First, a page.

Noise canceling, battery life, and Bluetooth

The main reason people buy QuietComforts—aside from good marketing—is Bose’s active noise cancellation (ANC) tech, which has consistently ranked among the most effective on the market. Here, Bose says it’s using a “new electronics package” to help the QuietComfort 45 better sense and eliminate mid-range frequencies than before.

There are now two different noise-canceling “modes” as well: a “Quiet” mode for traditional active noise cancellation and an “Aware” mode that seems to work similarly to the “ambient sound” modes found on competing headphones. This latter mode lets you hear noise from the outside world alongside whatever you’re playing. You can swap between these modes through a button on the left earcup. (This button also lets you mute your mic during phone calls.) There does not appear to be a way to adjust the strength of the noise-canceling effect beyond this setting, however. Bose’s other wireless noise cancelers, the Noise Cancelling Headphones 700, let you turn the ANC up or down on a 10-point scale, for instance.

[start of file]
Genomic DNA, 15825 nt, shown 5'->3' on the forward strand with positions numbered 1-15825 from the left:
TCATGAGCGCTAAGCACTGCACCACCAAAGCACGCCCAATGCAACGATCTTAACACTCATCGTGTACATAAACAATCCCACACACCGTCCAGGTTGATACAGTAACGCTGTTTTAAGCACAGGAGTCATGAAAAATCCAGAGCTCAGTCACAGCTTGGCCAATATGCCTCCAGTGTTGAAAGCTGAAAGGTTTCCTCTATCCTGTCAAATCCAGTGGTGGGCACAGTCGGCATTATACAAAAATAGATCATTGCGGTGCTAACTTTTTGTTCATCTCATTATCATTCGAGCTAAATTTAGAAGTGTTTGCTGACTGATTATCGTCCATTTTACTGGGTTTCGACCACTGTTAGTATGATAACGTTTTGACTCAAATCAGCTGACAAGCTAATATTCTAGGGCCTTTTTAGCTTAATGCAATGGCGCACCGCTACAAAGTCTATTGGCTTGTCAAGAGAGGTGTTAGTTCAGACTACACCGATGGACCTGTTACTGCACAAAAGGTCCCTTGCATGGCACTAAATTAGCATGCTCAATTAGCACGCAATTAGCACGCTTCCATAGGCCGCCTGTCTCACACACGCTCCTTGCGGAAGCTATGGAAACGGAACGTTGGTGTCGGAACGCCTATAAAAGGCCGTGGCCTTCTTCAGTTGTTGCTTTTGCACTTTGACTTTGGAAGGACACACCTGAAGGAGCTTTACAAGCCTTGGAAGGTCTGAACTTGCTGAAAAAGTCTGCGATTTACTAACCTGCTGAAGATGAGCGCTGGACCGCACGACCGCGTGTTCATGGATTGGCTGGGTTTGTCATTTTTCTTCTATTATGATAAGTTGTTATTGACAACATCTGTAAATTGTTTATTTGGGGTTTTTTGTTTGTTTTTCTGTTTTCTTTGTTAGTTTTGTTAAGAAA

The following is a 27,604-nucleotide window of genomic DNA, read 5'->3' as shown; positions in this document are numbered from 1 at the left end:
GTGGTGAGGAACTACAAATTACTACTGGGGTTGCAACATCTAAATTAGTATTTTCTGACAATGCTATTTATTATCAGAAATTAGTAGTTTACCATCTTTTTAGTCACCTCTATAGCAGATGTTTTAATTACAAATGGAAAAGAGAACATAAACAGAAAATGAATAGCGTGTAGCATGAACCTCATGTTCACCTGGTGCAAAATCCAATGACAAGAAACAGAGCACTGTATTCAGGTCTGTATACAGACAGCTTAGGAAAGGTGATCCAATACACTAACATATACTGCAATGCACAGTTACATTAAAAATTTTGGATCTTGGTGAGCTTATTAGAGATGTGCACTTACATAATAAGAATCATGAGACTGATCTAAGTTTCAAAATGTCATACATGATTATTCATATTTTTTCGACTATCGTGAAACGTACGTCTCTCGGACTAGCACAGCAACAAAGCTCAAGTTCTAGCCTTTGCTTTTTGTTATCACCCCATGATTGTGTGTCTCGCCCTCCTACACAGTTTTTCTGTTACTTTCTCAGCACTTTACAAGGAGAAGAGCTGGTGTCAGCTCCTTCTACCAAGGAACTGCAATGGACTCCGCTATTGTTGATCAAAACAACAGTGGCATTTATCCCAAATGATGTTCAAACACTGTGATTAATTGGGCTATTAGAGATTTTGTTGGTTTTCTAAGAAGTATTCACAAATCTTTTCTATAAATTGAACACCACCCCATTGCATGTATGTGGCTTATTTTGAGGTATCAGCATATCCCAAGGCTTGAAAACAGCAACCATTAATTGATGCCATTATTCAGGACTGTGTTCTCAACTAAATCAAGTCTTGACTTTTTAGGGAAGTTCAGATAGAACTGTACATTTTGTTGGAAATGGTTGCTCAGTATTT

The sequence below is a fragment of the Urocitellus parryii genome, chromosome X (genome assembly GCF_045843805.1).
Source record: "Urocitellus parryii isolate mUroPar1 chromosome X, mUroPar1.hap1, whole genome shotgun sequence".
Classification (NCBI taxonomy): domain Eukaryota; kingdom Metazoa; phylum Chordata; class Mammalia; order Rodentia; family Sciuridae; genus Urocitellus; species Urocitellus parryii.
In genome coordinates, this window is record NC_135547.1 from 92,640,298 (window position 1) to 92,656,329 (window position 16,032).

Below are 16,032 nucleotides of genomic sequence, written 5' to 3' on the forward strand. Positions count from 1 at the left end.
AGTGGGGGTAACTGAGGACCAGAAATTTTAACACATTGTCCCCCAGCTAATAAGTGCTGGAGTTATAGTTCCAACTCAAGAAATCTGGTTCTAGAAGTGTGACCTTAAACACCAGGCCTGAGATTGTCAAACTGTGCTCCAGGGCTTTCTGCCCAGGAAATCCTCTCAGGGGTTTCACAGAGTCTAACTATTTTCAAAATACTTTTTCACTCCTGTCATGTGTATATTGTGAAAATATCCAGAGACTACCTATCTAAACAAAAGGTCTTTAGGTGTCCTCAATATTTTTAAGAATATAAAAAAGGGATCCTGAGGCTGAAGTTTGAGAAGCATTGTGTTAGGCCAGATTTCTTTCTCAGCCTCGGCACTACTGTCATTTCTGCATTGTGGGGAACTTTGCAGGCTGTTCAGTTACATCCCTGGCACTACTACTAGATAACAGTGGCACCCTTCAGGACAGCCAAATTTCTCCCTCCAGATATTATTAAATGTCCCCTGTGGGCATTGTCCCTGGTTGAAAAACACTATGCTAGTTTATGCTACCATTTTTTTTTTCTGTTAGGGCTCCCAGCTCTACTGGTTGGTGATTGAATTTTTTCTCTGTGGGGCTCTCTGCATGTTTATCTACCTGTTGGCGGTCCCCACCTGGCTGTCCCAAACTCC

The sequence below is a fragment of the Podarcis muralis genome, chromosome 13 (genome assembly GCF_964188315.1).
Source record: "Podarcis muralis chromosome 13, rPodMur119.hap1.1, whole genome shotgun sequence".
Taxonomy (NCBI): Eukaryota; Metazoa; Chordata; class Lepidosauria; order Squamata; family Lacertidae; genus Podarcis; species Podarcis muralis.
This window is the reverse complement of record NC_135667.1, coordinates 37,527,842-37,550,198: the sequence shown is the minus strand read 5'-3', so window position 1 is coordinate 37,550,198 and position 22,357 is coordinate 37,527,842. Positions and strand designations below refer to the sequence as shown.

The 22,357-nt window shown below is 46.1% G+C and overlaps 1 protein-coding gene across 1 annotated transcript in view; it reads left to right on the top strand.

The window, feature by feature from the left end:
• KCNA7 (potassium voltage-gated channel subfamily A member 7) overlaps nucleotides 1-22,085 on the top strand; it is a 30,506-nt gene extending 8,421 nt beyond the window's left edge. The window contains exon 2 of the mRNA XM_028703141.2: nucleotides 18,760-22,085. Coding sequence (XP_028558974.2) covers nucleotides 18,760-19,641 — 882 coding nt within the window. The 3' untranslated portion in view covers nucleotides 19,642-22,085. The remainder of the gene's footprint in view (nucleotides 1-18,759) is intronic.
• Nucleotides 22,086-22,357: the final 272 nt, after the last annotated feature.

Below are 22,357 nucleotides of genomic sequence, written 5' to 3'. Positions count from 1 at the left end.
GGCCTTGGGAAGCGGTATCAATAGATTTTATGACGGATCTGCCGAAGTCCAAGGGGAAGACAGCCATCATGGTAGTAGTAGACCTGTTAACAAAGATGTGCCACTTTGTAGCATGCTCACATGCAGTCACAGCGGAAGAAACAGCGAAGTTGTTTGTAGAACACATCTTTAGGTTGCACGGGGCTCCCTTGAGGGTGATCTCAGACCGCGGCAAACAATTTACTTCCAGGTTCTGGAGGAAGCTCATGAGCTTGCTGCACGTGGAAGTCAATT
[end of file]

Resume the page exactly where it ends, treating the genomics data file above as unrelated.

Bose is also touting improved call quality, aided in part by the addition of another microphone to the beamforming mic array built into the headphones. The QuietComfort 35 IIs were not bad in this regard, but this was an area where the Noise Cancelling Headphones 700 made improvements, so any upgrade would be welcome, particularly with more and more people taking their work calls at home.

The company claims that the QuietComfort 45s will last up to 24 hours on a charge. This is a step up from the 20-hour battery life of the QuietComfort 35 IIs, though it would still fall short of rivals like Sony’s WH-1000XM4, whose battery can last more than 30 hours. Bose says you can get three hours of playback from a 15-minute charge.